In a new study, researchers found that a compound found in brown seaweeds could help to treat one of the most common and aggressive forms of malignant brain tumors.
The compound is a type of carotenoid pigment found in brown seaweeds, such as Saccharina latissima.
Also known as sugar kelp, the seaweed is cultivated in Europe and is available commercially.
The fucoxanthin compound is a bioactive compound previously found to have numerous health benefits including antioxidant, anticancer and anti-obesity effects.
The research was conducted by a team in the EU-funded project GENIALG and elsewhere.
The compound could provide an effective treatment against glioblastoma multiforme (GBM), the most common and aggressive form of malignant brain tumor, with an annual incidence of three to four cases per 100,000 people in Europe.
Even though knowledge of its genetic causes is improving, it remains an incurable disease, with patients having an average survival rate of 12 months after diagnosis.
Part of the poor prognosis is due to tumor heterogeneity: different parts of the tumor have different characteristics, so tend to respond differently to a treatment.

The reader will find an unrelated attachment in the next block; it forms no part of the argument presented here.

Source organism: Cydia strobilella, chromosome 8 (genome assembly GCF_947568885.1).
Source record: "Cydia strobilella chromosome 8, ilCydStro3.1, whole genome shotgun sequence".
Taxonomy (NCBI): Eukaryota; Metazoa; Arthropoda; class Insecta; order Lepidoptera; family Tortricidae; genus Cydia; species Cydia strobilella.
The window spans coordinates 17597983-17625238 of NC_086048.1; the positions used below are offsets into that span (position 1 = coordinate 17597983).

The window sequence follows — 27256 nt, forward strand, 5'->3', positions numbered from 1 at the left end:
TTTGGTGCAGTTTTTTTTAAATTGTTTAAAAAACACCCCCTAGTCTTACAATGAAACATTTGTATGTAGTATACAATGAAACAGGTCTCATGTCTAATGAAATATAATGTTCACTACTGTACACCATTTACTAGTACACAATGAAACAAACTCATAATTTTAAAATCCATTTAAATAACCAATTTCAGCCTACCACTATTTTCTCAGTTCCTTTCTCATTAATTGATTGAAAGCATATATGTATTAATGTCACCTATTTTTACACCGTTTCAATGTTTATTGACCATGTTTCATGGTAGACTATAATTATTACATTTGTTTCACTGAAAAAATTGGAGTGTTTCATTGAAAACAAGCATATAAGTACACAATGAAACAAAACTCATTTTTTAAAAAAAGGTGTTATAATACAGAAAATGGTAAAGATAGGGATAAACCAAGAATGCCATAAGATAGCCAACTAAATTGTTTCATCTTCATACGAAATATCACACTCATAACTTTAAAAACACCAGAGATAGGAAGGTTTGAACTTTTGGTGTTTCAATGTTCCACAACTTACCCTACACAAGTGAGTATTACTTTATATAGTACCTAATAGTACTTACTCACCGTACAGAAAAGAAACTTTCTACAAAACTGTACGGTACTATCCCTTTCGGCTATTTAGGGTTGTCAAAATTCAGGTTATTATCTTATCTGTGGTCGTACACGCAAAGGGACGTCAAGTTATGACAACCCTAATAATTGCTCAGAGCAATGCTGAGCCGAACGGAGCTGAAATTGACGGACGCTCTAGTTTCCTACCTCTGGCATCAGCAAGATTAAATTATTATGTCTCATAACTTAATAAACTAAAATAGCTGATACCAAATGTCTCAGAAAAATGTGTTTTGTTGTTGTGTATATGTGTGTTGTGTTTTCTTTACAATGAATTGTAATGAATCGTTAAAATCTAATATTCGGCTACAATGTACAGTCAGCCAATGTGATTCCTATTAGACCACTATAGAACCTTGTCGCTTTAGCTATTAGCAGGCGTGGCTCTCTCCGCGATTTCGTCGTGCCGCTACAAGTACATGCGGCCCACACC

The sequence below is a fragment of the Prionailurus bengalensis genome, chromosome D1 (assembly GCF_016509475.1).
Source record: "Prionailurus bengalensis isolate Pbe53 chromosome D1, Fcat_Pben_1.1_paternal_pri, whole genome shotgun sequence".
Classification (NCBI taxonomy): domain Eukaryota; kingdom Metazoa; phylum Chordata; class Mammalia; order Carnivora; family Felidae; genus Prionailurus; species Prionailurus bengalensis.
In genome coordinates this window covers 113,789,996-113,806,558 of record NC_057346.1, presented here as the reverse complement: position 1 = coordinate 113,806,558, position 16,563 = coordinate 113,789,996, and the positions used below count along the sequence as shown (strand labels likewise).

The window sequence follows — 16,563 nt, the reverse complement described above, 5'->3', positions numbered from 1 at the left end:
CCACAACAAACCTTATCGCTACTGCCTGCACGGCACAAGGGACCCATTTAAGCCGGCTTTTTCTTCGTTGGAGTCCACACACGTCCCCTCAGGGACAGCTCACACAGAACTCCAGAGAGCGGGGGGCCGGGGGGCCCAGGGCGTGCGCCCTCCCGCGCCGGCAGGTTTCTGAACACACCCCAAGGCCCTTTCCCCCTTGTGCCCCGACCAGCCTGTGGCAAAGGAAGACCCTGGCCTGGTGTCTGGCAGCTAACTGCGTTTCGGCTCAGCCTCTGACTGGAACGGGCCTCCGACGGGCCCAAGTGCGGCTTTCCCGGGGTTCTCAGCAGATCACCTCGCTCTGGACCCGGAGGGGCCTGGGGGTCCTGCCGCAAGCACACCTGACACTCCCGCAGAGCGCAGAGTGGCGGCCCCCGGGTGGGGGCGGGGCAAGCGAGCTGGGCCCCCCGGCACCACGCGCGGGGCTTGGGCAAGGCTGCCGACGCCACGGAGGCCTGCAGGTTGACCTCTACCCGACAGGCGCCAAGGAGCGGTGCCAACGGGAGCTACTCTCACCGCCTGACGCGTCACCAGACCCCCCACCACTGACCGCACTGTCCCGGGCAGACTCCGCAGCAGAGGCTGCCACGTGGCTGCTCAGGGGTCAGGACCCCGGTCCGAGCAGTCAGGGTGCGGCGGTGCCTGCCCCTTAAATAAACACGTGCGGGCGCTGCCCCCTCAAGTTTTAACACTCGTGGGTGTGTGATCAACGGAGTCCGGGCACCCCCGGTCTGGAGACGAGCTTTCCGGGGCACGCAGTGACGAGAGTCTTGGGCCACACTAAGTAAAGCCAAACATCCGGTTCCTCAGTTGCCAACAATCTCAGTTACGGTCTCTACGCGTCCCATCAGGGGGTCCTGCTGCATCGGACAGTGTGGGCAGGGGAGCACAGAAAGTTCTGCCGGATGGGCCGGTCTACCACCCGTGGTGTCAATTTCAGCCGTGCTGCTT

As a result, a single treatment may kill some of the cancerous cells, while others continue to grow. Therefore, it is important to find and develop combination therapies that can tackle all parts of the tumor.
In the study, the team found that fucoxanthin not only inhibits cancer cell growth by itself but also improves the effectiveness of certain pharmaceutical drugs.
This means that the treatment of human brain cancer cells with a combination of pharmaceutical drugs and a natural product extracted from seaweed could provide a new, more effective treatment option in targeting this challenging disease in certain contexts.
Within this project, the researchers are studying the possible pharmaceutical application of natural products from brown seaweed as anticancer agents.
One author of the study is Dr. David Bailey.
The study is published in PLOS ONE.
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